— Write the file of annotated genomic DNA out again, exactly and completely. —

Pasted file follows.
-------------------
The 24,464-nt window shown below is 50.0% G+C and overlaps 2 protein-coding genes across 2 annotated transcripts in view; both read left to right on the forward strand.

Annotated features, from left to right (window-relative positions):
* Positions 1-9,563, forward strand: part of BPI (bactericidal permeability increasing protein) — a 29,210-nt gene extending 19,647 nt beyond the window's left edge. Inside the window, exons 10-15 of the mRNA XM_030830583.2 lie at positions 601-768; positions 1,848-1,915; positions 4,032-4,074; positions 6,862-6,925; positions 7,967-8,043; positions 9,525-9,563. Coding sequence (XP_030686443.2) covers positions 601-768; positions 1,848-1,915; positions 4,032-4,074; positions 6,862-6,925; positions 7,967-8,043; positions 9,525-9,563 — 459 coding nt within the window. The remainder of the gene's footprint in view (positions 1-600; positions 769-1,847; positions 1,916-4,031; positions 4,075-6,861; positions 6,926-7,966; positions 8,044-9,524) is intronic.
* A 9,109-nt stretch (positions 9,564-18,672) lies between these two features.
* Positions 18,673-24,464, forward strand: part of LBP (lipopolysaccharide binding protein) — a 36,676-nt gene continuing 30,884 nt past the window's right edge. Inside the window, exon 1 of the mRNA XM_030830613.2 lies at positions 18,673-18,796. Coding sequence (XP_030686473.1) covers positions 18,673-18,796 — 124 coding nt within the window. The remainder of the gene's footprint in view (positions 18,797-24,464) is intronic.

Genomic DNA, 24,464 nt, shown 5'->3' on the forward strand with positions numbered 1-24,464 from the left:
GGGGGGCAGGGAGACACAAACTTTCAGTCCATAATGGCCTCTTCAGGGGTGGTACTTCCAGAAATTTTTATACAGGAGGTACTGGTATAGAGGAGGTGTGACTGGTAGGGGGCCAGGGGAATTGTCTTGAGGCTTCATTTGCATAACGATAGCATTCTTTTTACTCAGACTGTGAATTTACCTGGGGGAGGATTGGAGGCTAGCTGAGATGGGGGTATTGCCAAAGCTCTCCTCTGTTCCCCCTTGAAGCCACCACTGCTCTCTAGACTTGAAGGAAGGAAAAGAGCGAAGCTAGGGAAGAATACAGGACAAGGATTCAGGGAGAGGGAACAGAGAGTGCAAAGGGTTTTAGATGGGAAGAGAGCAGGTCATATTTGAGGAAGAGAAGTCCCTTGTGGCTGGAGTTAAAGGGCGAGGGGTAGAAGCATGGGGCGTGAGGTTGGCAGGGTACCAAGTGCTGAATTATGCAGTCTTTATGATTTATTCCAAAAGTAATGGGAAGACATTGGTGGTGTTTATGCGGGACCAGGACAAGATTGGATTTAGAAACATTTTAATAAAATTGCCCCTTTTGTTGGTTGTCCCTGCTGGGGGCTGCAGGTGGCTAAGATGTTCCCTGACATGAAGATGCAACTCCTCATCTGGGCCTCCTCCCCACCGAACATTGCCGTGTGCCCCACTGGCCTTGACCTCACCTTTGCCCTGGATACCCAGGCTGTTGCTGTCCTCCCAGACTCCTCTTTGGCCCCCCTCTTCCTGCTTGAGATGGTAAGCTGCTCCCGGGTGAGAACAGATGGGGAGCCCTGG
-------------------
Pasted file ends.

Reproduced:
The 24,464-nt window shown below is 50.0% G+C and overlaps 2 protein-coding genes across 2 annotated transcripts in view; both read left to right on the forward strand.

Annotated features, from left to right (window-relative positions):
* Positions 1-9,563, forward strand: part of BPI (bactericidal permeability increasing protein) — a 29,210-nt gene extending 19,647 nt beyond the window's left edge. Inside the window, exons 10-15 of the mRNA XM_030830583.2 lie at positions 601-768; positions 1,848-1,915; positions 4,032-4,074; positions 6,862-6,925; positions 7,967-8,043; positions 9,525-9,563. Coding sequence (XP_030686443.2) covers positions 601-768; positions 1,848-1,915; positions 4,032-4,074; positions 6,862-6,925; positions 7,967-8,043; positions 9,525-9,563 — 459 coding nt within the window. The remainder of the gene's footprint in view (positions 1-600; positions 769-1,847; positions 1,916-4,031; positions 4,075-6,861; positions 6,926-7,966; positions 8,044-9,524) is intronic.
* A 9,109-nt stretch (positions 9,564-18,672) lies between these two features.
* Positions 18,673-24,464, forward strand: part of LBP (lipopolysaccharide binding protein) — a 36,676-nt gene continuing 30,884 nt past the window's right edge. Inside the window, exon 1 of the mRNA XM_030830613.2 lies at positions 18,673-18,796. Coding sequence (XP_030686473.1) covers positions 18,673-18,796 — 124 coding nt within the window. The remainder of the gene's footprint in view (positions 18,797-24,464) is intronic.

Genomic DNA, 24,464 nt, shown 5'->3' on the forward strand with positions numbered 1-24,464 from the left:
GGGGGGCAGGGAGACACAAACTTTCAGTCCATAATGGCCTCTTCAGGGGTGGTACTTCCAGAAATTTTTATACAGGAGGTACTGGTATAGAGGAGGTGTGACTGGTAGGGGGCCAGGGGAATTGTCTTGAGGCTTCATTTGCATAACGATAGCATTCTTTTTACTCAGACTGTGAATTTACCTGGGGGAGGATTGGAGGCTAGCTGAGATGGGGGTATTGCCAAAGCTCTCCTCTGTTCCCCCTTGAAGCCACCACTGCTCTCTAGACTTGAAGGAAGGAAAAGAGCGAAGCTAGGGAAGAATACAGGACAAGGATTCAGGGAGAGGGAACAGAGAGTGCAAAGGGTTTTAGATGGGAAGAGAGCAGGTCATATTTGAGGAAGAGAAGTCCCTTGTGGCTGGAGTTAAAGGGCGAGGGGTAGAAGCATGGGGCGTGAGGTTGGCAGGGTACCAAGTGCTGAATTATGCAGTCTTTATGATTTATTCCAAAAGTAATGGGAAGACATTGGTGGTGTTTATGCGGGACCAGGACAAGATTGGATTTAGAAACATTTTAATAAAATTGCCCCTTTTGTTGGTTGTCCCTGCTGGGGGCTGCAGGTGGCTAAGATGTTCCCTGACATGAAGATGCAACTCCTCATCTGGGCCTCCTCCCCACCGAACATTGCCGTGTGCCCCACTGGCCTTGACCTCACCTTTGCCCTGGATACCCAGGCTGTTGCTGTCCTCCCAGACTCCTCTTTGGCCCCCCTCTTCCTGCTTGAGATGGTAAGCTGCTCCCGGGTGAGAACAGATGGGGAGCCCTGG